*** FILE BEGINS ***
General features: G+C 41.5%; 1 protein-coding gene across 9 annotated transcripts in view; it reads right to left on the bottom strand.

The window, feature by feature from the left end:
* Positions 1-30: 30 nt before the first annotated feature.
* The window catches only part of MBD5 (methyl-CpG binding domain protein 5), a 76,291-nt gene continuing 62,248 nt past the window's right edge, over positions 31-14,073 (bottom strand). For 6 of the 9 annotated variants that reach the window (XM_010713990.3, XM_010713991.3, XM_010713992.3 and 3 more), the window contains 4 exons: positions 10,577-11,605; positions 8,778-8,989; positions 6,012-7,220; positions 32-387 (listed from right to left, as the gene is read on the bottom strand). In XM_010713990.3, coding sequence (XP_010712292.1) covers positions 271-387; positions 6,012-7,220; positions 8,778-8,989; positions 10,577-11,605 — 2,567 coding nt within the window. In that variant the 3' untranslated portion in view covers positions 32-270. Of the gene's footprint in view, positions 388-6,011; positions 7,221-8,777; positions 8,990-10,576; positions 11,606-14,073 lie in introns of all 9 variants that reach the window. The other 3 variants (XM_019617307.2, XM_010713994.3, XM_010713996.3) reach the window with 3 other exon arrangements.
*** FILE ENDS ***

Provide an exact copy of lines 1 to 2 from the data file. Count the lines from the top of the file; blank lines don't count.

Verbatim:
General features: G+C 41.5%; 1 protein-coding gene across 9 annotated transcripts in view; it reads right to left on the bottom strand.

The window, feature by feature from the left end: